Fears that “Church of England” schools may become widespread.
Schools across Britain are likely to have been targeted in an alleged Christian plot to take over classrooms, head teachers warned yesterday.
The National Association of Head Teachers (NAHT) said it had found “concerted efforts” to infiltrate at least 4,500 schools across England, with 25% of all primary schools and 6% of all secondary schools found to be “C of E”.
The Oracle understands that there are growing concerns about the possible infiltration of schools in Bradford, Manchester, London, Liverpool – and indeed every city in England, not to mention many towns and villages.
The acknowledgement from the professional body follows a series of exposés by The Oracle which disclosed how a “Trojan Hypocrite” plot had put schools under pressure to “attend Christian services, regardless of religion”, and to change teaching to reflect radical Christian beliefs.
Yesterday, Ofsted confirmed that its investigation had spread to a total 1 million children across the country.
In a statement, the head teacher’s association said attempts had been made to “alter their character in line with the Christian faith”, including sidelining parts of the curriculum and attempting to influence the appointment of Christian staff.
Lessons such as Religious Education have been compromised by attempts to introduce overt Christian ideology into everyday life, such as prayers to “God” in morning assemblies, the singing of “hymns”, and regular trips to local churches at Christian holidays.
It is the first time a major teachers’ organisation has confirmed that such concerns exist. The plot involves the alleged takeover of state schools and the removal of secular head teachers by Christian staff and governors.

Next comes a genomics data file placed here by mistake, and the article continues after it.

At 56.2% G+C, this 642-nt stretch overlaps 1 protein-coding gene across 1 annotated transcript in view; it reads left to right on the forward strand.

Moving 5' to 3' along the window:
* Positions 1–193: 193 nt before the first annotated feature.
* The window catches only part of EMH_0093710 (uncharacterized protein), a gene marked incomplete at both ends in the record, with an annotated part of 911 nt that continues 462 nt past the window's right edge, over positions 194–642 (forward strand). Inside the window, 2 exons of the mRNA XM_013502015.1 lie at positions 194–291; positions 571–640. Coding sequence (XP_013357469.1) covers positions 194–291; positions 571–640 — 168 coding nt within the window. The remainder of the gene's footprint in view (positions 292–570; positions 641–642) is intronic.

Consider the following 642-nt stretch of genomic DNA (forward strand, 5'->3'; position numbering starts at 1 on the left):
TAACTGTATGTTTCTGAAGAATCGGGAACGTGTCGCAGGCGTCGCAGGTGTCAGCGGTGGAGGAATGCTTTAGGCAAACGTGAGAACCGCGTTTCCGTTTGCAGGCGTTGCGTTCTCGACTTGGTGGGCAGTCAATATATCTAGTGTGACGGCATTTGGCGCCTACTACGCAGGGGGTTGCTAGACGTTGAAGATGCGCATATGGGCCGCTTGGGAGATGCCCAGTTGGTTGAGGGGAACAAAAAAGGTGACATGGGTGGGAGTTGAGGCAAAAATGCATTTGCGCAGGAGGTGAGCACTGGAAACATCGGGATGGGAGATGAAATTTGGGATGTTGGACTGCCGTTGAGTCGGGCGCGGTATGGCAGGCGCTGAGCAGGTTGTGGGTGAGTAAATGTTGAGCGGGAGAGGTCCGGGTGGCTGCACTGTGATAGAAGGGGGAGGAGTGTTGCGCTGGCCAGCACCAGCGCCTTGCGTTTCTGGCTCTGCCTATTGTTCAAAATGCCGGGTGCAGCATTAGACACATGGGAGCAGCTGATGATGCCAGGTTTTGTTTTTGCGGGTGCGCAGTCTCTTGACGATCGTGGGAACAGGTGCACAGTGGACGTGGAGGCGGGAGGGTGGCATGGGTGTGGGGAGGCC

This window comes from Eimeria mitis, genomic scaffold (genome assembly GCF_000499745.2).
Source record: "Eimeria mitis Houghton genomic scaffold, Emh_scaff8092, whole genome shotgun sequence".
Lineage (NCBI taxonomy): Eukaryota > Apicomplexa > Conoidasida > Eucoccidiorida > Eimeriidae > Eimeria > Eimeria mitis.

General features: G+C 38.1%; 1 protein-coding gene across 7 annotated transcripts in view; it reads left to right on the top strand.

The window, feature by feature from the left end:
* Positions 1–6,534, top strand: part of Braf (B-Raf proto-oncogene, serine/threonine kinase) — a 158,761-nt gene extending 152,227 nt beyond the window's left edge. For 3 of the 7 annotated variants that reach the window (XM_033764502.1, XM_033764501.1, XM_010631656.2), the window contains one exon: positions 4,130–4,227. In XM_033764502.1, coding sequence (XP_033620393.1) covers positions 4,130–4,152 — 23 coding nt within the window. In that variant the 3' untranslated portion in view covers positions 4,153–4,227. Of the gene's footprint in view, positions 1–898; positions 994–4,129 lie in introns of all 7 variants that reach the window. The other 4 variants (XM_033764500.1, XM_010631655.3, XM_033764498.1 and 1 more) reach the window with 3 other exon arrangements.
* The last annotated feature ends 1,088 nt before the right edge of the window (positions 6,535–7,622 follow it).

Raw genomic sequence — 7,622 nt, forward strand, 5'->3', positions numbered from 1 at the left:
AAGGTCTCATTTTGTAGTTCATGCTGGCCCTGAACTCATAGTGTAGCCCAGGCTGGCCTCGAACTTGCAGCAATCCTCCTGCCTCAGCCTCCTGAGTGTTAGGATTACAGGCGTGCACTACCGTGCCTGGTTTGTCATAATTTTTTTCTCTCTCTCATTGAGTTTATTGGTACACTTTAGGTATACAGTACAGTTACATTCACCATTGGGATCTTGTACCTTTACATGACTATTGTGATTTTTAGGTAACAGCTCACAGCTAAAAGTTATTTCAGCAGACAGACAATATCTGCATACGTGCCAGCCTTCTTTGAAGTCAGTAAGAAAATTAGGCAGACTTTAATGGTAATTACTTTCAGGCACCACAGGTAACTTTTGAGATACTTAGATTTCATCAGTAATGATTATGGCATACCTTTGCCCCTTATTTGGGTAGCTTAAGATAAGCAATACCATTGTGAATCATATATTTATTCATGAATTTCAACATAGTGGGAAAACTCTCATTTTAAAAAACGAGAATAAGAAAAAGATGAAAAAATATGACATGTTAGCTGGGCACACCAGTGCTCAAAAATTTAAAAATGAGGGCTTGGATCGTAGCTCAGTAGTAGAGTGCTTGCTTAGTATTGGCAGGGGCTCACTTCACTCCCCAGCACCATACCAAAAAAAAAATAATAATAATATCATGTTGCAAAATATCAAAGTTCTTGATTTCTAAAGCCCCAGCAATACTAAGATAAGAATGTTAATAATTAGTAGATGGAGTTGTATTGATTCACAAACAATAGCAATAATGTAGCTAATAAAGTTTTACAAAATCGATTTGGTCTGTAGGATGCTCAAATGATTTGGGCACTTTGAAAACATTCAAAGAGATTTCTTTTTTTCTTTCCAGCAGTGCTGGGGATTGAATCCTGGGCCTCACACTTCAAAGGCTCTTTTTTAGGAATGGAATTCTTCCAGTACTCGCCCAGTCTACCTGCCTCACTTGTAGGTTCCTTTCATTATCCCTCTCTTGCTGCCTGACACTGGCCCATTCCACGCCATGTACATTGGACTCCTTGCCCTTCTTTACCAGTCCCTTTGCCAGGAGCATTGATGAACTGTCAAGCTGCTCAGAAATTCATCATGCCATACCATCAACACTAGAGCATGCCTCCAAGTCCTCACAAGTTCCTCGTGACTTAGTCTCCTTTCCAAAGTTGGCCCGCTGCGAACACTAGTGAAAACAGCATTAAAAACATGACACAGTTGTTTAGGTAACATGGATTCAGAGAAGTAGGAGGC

An inspection report by the Department for Education, leaked to The Oracle, found that boys and girls were forced to sit together “to discourage unnatural sexuality”, syllabuses were “restricted to comply with a conservative Christian teaching”, and on several times preachers were invited to speak to children.
Last week it emerged that Joshua Watson, the alleged creator of these “C of E schools”, wrote a detailed blueprint for the “Christianisation” of state schools in 1811.
Since then, reports show, Church of England schools have been funded by the taxpayer despite the fact that many places are awarded solely on whether the child attends church or not.
Pupils of other faiths, or of no faith at all, have reported feeling “bullied and sidelined” by Christian teachers and pupils, with many feeling that a Christian-leaning education restricts freedom of speech and expression of non-religious idiosyncrasies.
Areas of “collective concern” included “pressure” on heads to adopt “certain philosophies and approaches” over the appointment of teachers, Russell Hobby, General Secretary of the NAHT, said yesterday.
In a few cases, schools risked “eroding the basic entitlement of children to a rounded education by focusing on Christian ideology”, he added.
Mr Hobby will cover the issue in a keynote speech to the conference today.
He will say “schools should not be places for indoctrination in any creed or ideology, political or religious.”